back to article Sony pulls plug on cabled power

Sony claims to have proven that reaching around the back of your TV to find that elusive power plug could, one day, become a problem of the past. The electronics giant has trialled an in-house “wireless power supply system” in Japan, which the firm claimed enabled a 22in LCD to wirelessly receive around 60W of power sent over …


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  1. Alex Walsh


    How incredibly expensive and impractical. 25% wastage? Bonkers.

  2. Anonymous Coward

    So how....

    Do you disconnect the mains in the event you need to power it off and back on again?

    OK, I am assuming you will have a little box in the plug , can just imagine getting a belt off it when you brush your hand against it when you are trying to disconnect the kit that's all

  3. Anonymous Coward
    Thumb Up

    Actually, 75% efficiency is pretty damn good.

    Certainly if you compare it to the usual efficiency for sending electricity from A to B through open air without a wire, which borders on zero percent.

  4. davefb

    I've a fantastic eco idea!

    save 25% , by plugging a cable in!

    This current fad for cable-less tech does seem perculiar , after all wires *work*, don't they ? Okay so maybe a lot of interconnects could go via wireless to cut down on all those myriad of hdmi cables we'll all end up with, but the power cable , is it really that bad ?

    With the extended range, does that drop power even more ? I'm guessing the 22inch device was because the tech looks even worse when applied to larger tv's with larger power requirements ?

  5. Jason Bloomberg

    Neat idea but ...

    With all the concerns about harmful electromagnetic radiation from a minuscule low-power device like a mobile phone, I can't help but think there will be bigger concerns about something pumping out around 100W, and many tens of kW if everything in each home were powered over the airwaves.

    I should imagine the technology is going to be interesting for anyone with a pacemaker, with any electronic device really.

    If everyone adopted the technology, I guess the planet will light up like a Christmas Tree for any aliens idly running their version of SETI. So, to be on the safe side, I for one welcome ...

  6. Anonymous Coward

    Nothing new

    Wow, Sony have invented... a mains transformer!!

  7. Anonymous Coward


    Haven't they just invented the air cored transformer. If anybody from Sony reads this, you can improve the efficiency by using something other that air - try something iron based say. I'm sure Maplin could sell you one

  8. TRT Silver badge

    Oh no!

    So now I have to re-do all my pre-recorded IT helpdesk tapes.

    "Is it plugged in? And is the power socket switched on?"

  9. Anonymous Coward
    Anonymous Coward


    So let me get this straight, the gov are trying to get us to save power by unplugging our mobile chargers, and sony are wasting it like this?

  10. Mike Bell


    They should replace the fat black arrow in the bottom diagram with an image of someone's pacemaker exploding.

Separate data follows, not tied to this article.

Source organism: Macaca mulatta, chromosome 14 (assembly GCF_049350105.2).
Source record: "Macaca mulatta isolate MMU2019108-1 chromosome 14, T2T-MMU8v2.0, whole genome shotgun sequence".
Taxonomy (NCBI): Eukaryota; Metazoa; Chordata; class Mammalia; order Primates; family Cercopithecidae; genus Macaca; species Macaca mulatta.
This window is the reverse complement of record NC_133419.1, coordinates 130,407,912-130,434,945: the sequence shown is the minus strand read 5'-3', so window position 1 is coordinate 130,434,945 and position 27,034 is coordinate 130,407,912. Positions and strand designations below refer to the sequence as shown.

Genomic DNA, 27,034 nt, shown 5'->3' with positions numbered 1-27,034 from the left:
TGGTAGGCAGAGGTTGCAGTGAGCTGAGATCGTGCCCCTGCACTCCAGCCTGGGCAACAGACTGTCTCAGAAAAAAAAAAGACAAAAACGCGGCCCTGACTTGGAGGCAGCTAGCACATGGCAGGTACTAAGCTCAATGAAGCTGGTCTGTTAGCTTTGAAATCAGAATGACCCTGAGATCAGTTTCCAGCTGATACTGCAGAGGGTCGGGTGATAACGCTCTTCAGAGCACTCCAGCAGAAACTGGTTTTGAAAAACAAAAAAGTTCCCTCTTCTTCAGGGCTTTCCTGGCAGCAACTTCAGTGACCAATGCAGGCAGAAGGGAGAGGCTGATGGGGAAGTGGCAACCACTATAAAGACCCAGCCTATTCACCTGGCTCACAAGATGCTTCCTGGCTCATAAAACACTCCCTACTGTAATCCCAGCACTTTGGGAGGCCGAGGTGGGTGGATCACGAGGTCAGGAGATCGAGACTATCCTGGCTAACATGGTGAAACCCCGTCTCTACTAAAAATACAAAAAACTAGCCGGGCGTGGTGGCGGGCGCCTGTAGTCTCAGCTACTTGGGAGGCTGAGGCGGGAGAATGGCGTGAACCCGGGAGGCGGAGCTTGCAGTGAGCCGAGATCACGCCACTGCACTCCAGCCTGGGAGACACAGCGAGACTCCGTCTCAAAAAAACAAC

Mine's the one with tin foil on the inside. Just in case.

  11. Rusk

    So what happens when.....

    So what would happen if you had several TV within range of each other? Also what if you tripped and through water in the air would the world get fried??????

  12. mr_chris

    @Alex Walsh

    Whilst it might be expensive and impractical at the moment, it's called research!

    Tell me where in that article does it say that this is a finished product Sony are happy that 25% wastage is acceptable?

    "But the technology is far from perfect, Sony admitted."

  13. richard 69

    what happens....

    if you fall asleep between the gap?

  14. Lee Dowling

    Unwanted side-effects?

    And what happens when you put your passport (with it's RFID coils) in the path of that? Does it induce a big enough current to be dangerous?

  15. AndrueC Silver badge

    Quack, damn you.

    Just what we need in this day and age. A new way to waste energy and another excuse to throw something perfectly serviceable into the bin.

    ..and how often exactly are people 'scrabbling around the back of the telly for a power cable'?

    So basically a wasteful solution to a none existent problem.

  16. Michael Shaw
    Thumb Down

    Fire, Fire...

    This sounds like they are using induction, just like we did at A-level physics, where the volatage and current generated in the second coil depend on the ratio of coils that pass through the magnetic field.

    Problems with this include having to prevent your next door neighbour stealing your power through the wall and problems with stray cables in the magnetic field and bits of iron being propelled aross the livingroom....

    But assuming they find new laws of physics to solve these problems, its sounds interesting...

  17. Anonymous Coward

    Don't tell you're insurance company.

    So what happens if you leave wire wool nearby, or any wiring that forms a closed loop ?

  18. Dan Stevenson

    So when ...

    So when are they going to unplug their finger from their @rse and sort out the sh1t firmware they have in many of their TVs ?

  19. The Original Ash


    Give me one of these energy beams, man! I want to be Doc Manhattan!

  20. Anonymous Coward

    What could possibly go wrong ?

    What happens if you leave wire wool or any wiring in a closed loop nearby ?